Yet there are those among us who jump at the chance to indict all who are doing reasonably well in these times of confusion and uncertainty, by claiming that we owe everything to those in dire straits; that any joy we experience during these days must be denied a place in one's life since it would be an insult and affront to those who suffer and who have perished.

I was reflecting on this not just in my usual role as a student of ethics or morality but also as an ordinary person, as I am sure quite a few of us have been doing. I had been on my morning constitutional, walking past some homes in my neighborhood, and I heard laughter coming from some porches or kitchens and thought that this is a welcome sign that the world isn't quite going to hell in a hand basket, that people go on about with their lives even when some others are having a really bad time of it. And that is, I figure, just as it should be, except for some outreach with effective assistance by those who can handle it.

But I can tell you, from having read the writings of some very influential people, including academics, that that is not what some people in prestigious places would want from us all. Martin Luther King Jr. wrote, for example, that "An individual has not started living until he can rise above the narrow confines of his individualistic concerns to the broader concerns of all humanity." And academic philosopher Peter Unger wrote--in his provocatively titled book, Living High and Letting Die: Our Illusions of Innocence (Oxford University Press, 1996)--that "On pain of living a life that’s seriously immoral, a typical well-off person, like you and me, must give away most of her financially valuable assets, and much of her income, directing the funds to lessen efficiently the serious suffering of others." If one takes these proclamations seriously, one will never have any peace at all and defeat the very thing in one's own life that one is being urged to help support in the lives of others people, namely, personal well being and happiness.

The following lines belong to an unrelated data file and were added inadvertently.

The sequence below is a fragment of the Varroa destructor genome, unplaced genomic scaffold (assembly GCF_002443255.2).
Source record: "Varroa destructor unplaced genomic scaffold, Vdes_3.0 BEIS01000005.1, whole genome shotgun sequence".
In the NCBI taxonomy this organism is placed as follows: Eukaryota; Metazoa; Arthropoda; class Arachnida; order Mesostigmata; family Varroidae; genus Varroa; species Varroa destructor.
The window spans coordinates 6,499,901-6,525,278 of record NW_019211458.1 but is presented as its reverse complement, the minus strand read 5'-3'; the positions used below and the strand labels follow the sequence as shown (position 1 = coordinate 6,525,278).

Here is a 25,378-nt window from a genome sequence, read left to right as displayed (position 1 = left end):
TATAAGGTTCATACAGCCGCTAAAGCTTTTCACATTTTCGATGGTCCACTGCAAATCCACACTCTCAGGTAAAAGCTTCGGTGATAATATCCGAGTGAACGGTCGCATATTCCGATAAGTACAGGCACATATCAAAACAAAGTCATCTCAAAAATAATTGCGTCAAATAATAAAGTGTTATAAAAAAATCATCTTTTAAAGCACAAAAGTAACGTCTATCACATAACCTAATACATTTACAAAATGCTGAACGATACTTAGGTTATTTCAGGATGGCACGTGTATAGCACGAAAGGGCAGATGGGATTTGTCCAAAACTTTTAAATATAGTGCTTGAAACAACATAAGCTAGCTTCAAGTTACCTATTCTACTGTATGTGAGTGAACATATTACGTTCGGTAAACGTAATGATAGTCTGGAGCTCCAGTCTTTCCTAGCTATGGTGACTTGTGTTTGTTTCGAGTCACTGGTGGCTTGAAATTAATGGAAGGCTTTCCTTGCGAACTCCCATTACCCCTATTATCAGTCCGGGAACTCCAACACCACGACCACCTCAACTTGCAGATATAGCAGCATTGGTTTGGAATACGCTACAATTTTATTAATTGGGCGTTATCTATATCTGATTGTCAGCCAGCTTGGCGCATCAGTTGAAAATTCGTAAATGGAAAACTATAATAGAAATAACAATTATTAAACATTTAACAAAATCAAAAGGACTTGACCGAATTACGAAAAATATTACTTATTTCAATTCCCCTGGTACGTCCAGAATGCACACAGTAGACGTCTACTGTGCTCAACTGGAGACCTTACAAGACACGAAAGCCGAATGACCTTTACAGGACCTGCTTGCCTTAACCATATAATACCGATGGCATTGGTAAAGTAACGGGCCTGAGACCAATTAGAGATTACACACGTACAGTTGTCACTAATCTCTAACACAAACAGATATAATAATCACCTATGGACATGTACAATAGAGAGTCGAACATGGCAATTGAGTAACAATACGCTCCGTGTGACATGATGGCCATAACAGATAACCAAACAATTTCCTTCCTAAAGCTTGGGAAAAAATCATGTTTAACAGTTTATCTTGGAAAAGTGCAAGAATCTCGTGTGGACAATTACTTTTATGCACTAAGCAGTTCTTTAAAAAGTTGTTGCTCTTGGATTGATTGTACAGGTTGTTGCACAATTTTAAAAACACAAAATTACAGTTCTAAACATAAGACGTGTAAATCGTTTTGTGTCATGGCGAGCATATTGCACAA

The other side of the coin, however, isn't to stick one's head in the sand and pay no attention at all to how others, even total strangers, are faring. In clear emergencies, such as what happened during the Southeast Asia tsunami a few winters ago and what is happening right now in Haiti, decent human beings will take some of their time or resources and chip in not because they may not be happy without doing so but because no such individual ignores the plight of other people who are facing sudden drastic circumstances.

It would be absurd to begrudge those who are living reasonably satisfactory lives what they have in light of the fact that there are others who aren't so well off. After all, what is one lamenting but the very fact that these others are lacking in what some of us do have (whether deservedly or fortunately)? The idea that just because there are other persons who are disabled or lacking in what they would want, no one may take pleasure in what he or she does have, may have a noble ring to it but it is complete folly. It is contrary to the very point of feeling sorry for those who are in a bad way. It suggests, implicitly, that the best state of affairs would be for everyone to be badly off, for us all to suffer. Sheer nonsense!

Clearly a proper concern for the bad lot of one's fellow human beings does not entail by any stretch of the imagination the adoption of an ascetic life of one's own. Showing care for the mishaps of others cannot even be effective if one proceeds to join them in their misery!